Top ten useful facts about schools in France
Are you moving to France and confused about the schools? We list the top ten facts about schools in France that every expat parent should know. Good news for parents is that the French government spends more on the education system than most other Western countries and as a result the French school system is admired the world over.
1. Education in France is compulsory between the ages of 6 and 16, and state schools are entirely free from nursery school through to university.
2. Children must attend a state school within a certain distance of their home, so if you have a preference for a particular school, it’s important to buy or rent a home within that school’s catchment area.
3. French school children don’t wear uniforms not even those at private schools. However, some international schools may require your child to wear a uniform as they often follow the school model found in the United Kingdom.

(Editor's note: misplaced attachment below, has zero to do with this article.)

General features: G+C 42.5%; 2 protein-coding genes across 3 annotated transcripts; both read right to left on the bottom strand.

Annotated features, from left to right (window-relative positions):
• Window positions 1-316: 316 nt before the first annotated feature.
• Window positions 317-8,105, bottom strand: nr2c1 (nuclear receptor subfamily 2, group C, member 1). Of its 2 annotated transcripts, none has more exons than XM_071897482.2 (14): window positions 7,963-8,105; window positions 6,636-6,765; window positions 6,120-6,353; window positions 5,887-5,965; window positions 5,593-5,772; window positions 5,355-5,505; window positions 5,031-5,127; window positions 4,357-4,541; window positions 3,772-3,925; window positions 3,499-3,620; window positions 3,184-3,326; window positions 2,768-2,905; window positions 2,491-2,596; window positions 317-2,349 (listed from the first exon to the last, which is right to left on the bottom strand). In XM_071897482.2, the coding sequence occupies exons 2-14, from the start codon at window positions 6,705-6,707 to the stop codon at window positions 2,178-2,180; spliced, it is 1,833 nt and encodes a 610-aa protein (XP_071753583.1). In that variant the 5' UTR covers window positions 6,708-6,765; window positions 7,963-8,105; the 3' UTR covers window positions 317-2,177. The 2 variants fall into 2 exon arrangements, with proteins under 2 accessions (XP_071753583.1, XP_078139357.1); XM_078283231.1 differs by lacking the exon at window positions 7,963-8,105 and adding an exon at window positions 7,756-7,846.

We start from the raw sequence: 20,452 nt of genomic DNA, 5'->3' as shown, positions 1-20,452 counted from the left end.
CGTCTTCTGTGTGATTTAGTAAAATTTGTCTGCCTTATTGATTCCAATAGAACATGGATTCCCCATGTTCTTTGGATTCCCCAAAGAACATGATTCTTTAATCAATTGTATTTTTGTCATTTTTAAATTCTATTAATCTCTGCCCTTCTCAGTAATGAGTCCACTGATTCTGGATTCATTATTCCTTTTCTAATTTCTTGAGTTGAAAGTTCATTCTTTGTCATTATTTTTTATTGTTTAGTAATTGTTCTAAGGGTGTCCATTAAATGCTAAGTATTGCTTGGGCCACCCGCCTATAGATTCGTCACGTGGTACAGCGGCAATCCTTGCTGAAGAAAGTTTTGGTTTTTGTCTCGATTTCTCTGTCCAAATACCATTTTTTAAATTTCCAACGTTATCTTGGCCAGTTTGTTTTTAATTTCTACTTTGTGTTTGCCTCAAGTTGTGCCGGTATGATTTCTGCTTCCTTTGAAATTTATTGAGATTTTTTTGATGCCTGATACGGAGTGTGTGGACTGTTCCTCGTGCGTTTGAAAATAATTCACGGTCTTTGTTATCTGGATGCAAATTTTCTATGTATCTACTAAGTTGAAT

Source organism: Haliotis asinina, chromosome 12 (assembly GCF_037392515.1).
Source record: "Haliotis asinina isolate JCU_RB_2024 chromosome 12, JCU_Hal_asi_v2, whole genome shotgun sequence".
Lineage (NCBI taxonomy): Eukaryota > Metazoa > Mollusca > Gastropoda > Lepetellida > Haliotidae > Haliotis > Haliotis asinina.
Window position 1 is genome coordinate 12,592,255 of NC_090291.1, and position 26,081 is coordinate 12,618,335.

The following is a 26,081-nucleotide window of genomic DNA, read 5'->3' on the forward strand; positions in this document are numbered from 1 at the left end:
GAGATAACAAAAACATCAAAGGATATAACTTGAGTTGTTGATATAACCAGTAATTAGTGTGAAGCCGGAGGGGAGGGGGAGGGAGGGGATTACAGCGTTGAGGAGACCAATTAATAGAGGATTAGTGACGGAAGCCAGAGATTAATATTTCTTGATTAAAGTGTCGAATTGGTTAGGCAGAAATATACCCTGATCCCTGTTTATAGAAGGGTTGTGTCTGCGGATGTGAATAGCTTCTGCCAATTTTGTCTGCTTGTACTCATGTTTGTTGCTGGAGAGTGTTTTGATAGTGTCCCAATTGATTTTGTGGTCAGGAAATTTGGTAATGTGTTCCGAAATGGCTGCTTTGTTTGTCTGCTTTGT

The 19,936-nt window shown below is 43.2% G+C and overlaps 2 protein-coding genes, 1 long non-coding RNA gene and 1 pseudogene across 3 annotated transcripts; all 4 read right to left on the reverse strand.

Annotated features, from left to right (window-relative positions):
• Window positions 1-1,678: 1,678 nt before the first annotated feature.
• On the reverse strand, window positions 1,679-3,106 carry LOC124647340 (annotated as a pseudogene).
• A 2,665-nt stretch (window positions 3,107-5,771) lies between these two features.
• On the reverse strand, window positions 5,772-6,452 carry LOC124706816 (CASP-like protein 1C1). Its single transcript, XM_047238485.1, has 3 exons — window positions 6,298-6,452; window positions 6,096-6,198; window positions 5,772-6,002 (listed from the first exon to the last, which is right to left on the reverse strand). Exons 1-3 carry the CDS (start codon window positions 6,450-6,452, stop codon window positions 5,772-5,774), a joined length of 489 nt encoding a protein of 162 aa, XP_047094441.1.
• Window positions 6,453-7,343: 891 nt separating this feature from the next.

4. If interested in private schools you’ll be surprised to see that they are a lot cheaper than those in the UK.
5. Most schools in France operate on a four-day week basis, Monday to Friday with Wednesdays off. School hours vary.
6. The school year runs from September to early July with a long summer holiday in between making it the ideal time to take the children and explore your new homeland.
7. For your child to attend a school in France you must provide proof of residence in the form of a bill or proof of property ownership.
8. From primary school level, children are subjected to constant testing. The actual curriculum is similar to that in the UK but more focused on examinations. Any pupil that passes the French baccalauréat examination is guaranteed entry to a university unlike in the UK where strict grade boundaries are often required.
9. It is a good idea to teach your children some French before making the move across the channel, it will make them feel more comfortable and makes it easier for them to settle into their new school.
10. You should prepare yourself and your child for homework, as in France they often get a lot more than English schoolchildren do.